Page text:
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  Founder: Len Mullenger
Classical Editor: Rob Barnett

Myra Hess (1890-1965); the complete pre-War Schumann recordings
Robert SCHUMANN (1810-1856)

Carnaval Op. 9 (1833-35)
Piano Concerto in A minor Op. 54 (1841-45)
Vogel als Prophet from Waldszenen Op. 82 No. 7 1848-49)
Myra Hess (piano)
Orchestra conducted by Walter Goehr
Recorded 1931-38
NAXOS 8.110604 [62.12]


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Pianophiles will either wince or smile – according to taste – at the memory of Abram Chasins’ outrageously florid passages on English musicians in his book ‘Speaking of Pianists’: All within this gracious assemblage have long breathed the reposeful air of England, he wrote with a baroque flourish allowing that I have been charmed by Myra Hess and her art since I first went to London. On only a few occasions has her playing been that of a great pianist. Which of course begs several questions too big to deal with here though one question does spring to mind; had he heard her Schumann?

Naxos here compiles all Hess’s few pre-War Schumann recordings. They display all her virtues of characterisation, tonal allure, unforced drama and a kind of vanity-shorn rightness that constantly illuminates the text. There is nothing at all outsize about these performances; the Concerto in particular doesn’t aspire to the heaven-storming heights and it is I think, in any case, inferior in terms of greatness of understanding and conveyance of inner meaning to Carnaval, which here receives one of the great gramophonic readings. Hess for example would never have contemplated the piston hammered Papillons of, say, Simon Barere (he’s in my thoughts because I’m reviewing a live Carnegie Hall concert but he stands as representative of an altogether different Schumann aesthetic, a kinetic, vertiginous and sometimes ungovernable one). It’s difficult to appreciate quite how difficult to achieve is Hess’s naturalness of expression. Her rubati are unforced, her colourings and voicings perfectly apposite. The più moto of the Préambule however is fantastically fluent, her Arlequin truly insouciant, her left hand in the Valse noble vivid and beautiful, Eusebius gravely and deeply poetic. Papillon then is fast but not hammered – it has a skipping elegance not a pneumatic insistence – and if Chopin is hardly agitato as marked then it loses nothing in depth of utterance. How many other pianists really explore the rhythmic implications of the Valse allemande as does Hess; how many reconcile the lyrical and the passionate that lie at the heart of Paganini. In every way this is a desert island Carnaval.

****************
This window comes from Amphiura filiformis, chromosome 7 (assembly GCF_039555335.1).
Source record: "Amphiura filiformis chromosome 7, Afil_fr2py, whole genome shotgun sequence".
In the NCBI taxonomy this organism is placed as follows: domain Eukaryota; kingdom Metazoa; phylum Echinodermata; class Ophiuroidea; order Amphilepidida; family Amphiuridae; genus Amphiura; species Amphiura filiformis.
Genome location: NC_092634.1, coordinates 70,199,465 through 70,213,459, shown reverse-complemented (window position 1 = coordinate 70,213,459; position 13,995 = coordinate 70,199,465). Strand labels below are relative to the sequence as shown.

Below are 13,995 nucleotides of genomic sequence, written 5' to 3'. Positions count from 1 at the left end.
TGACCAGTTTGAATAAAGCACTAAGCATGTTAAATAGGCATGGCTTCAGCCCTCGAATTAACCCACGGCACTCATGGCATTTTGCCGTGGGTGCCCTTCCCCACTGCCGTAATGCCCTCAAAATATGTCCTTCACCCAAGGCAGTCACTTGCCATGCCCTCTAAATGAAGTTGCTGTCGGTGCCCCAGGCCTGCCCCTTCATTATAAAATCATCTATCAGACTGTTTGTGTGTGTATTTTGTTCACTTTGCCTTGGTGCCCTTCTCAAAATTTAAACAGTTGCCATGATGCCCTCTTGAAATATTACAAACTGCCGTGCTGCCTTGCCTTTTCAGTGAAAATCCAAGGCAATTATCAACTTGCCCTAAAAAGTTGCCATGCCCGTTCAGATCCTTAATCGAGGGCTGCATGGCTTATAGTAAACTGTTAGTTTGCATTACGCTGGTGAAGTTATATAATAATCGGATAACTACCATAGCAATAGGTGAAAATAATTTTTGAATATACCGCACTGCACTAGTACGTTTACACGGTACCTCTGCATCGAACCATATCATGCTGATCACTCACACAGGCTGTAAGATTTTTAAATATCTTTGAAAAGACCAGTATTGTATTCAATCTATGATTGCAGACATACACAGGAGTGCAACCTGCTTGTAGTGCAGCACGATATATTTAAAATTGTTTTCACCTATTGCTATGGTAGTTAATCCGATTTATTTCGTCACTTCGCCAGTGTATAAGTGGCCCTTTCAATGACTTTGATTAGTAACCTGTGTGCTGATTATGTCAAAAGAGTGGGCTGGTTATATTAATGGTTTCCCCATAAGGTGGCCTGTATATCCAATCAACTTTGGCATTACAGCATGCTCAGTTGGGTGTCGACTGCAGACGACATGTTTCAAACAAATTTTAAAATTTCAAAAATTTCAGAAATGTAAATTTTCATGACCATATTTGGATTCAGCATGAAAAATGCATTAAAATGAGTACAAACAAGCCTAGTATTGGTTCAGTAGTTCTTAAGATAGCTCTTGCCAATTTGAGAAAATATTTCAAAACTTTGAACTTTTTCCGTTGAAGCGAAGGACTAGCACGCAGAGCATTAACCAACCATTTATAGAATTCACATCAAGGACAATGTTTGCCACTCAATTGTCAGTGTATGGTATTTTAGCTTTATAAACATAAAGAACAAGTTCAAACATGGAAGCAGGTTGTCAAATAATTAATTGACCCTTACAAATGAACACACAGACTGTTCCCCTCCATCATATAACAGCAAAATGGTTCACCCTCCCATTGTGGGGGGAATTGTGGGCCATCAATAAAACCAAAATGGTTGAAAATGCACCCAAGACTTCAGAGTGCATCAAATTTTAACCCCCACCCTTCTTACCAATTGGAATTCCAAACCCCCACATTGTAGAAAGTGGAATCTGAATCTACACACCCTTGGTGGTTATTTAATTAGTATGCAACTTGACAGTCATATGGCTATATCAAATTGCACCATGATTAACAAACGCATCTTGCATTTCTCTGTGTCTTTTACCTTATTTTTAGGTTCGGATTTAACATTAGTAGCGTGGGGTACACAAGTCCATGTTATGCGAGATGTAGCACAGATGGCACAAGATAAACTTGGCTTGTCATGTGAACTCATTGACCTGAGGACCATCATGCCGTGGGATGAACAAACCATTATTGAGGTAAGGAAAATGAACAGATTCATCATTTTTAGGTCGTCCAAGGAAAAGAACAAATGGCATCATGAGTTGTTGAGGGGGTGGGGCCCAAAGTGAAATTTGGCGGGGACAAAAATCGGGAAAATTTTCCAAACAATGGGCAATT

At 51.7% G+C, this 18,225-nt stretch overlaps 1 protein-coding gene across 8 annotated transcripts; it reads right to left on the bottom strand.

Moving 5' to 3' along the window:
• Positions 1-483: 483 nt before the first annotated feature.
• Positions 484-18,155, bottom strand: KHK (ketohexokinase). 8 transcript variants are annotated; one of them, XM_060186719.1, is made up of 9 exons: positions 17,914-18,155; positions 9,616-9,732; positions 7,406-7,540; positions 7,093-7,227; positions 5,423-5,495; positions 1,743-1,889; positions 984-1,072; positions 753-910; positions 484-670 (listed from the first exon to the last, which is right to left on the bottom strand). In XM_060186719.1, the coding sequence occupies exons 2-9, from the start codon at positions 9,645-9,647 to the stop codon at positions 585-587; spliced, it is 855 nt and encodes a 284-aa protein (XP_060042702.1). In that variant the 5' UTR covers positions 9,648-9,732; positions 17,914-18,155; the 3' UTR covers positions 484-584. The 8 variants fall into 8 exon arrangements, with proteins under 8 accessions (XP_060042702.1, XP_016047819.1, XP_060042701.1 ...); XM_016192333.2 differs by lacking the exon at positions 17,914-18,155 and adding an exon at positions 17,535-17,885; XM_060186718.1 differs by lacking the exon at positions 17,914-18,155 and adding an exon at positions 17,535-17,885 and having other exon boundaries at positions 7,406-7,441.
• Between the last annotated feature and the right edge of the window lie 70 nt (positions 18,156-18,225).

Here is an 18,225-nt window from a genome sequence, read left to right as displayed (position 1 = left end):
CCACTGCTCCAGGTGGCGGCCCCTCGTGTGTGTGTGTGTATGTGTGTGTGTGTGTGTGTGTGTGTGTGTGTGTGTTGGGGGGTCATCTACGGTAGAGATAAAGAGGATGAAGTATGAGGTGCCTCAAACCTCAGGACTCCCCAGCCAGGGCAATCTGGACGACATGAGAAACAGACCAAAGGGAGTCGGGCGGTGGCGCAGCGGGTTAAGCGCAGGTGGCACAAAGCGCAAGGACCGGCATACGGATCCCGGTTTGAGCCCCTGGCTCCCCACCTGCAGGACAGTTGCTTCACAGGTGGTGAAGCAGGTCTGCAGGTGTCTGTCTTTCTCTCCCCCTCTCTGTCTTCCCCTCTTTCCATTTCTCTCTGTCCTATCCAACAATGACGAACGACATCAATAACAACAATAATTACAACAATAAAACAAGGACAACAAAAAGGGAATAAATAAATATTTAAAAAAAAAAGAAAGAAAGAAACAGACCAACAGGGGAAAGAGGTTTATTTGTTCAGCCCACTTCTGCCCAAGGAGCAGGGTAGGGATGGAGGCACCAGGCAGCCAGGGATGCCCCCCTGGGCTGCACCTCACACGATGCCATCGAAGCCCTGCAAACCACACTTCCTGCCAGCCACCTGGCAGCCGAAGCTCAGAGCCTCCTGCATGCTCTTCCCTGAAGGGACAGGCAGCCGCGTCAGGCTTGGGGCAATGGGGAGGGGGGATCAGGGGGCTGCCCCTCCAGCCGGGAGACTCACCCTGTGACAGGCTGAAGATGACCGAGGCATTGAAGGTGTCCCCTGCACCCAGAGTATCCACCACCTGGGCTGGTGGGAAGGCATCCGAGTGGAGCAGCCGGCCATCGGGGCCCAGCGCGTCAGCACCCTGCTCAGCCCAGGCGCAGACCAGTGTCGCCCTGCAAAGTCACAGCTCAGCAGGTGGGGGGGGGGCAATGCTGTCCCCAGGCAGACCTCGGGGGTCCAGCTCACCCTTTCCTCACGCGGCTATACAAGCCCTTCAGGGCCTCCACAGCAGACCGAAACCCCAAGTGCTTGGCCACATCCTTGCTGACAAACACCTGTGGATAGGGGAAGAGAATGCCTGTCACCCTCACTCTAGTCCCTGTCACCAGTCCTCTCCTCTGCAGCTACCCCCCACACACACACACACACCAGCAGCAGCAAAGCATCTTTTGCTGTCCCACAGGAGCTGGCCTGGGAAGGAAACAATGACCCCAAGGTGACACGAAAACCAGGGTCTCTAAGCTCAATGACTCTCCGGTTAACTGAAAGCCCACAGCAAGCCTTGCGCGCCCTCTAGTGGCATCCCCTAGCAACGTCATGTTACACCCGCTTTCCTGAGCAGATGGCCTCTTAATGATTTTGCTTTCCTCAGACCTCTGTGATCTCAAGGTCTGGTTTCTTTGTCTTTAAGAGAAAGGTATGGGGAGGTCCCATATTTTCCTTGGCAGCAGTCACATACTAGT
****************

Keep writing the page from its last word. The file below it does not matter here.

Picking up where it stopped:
The piquancies of Vogel als Prophet are explored in a 1931 New York recording but the other principal reason for acquiring this disc is the Concerto. This is her earlier recording; she made another recording of it in 1954 with Rudolf Schwarz. Still I don’t think memories of the later recording will efface certain imperishable features of this earlier one. The A flat major episode in the first movement is gorgeously but not indulgently poetic, with the echoing clarinet phrases prominent. Hess’s sense of movement and tempo relation was seldom as necessary as in this work, and her sovereign control of tonal gradation treasurable. In the cadenza her quasi-improvisatory way is strongly animated and persuasive. Her Intermezzo has an elfin and rarefied charm and she matches her phrasing with that of the orchestral statements with architectural and tonal sagacity. She absorbs the contrastive sections of the finale with glittering but cool musicality and there is no heroic driving peroration. If this finale doesn’t galvanize, ignite, combust – or what you will – it’s playing entirely consonant with Hess’ approach as a whole and wholeness was very much her great gift as a Schumann player.

Nalen Antoni’s thought-provoking note lays bare the Schumann performance tradition from which Hess emerged. The transfer of Carnaval is good but I had trouble with the Concerto – there’s a slightly opaque and muffled quality to it that I found lacked clarity. As for florid Abram Chasins I have to say I found Hess both charming and a great pianist, in the Carnaval at least.

Jonathan Woolf

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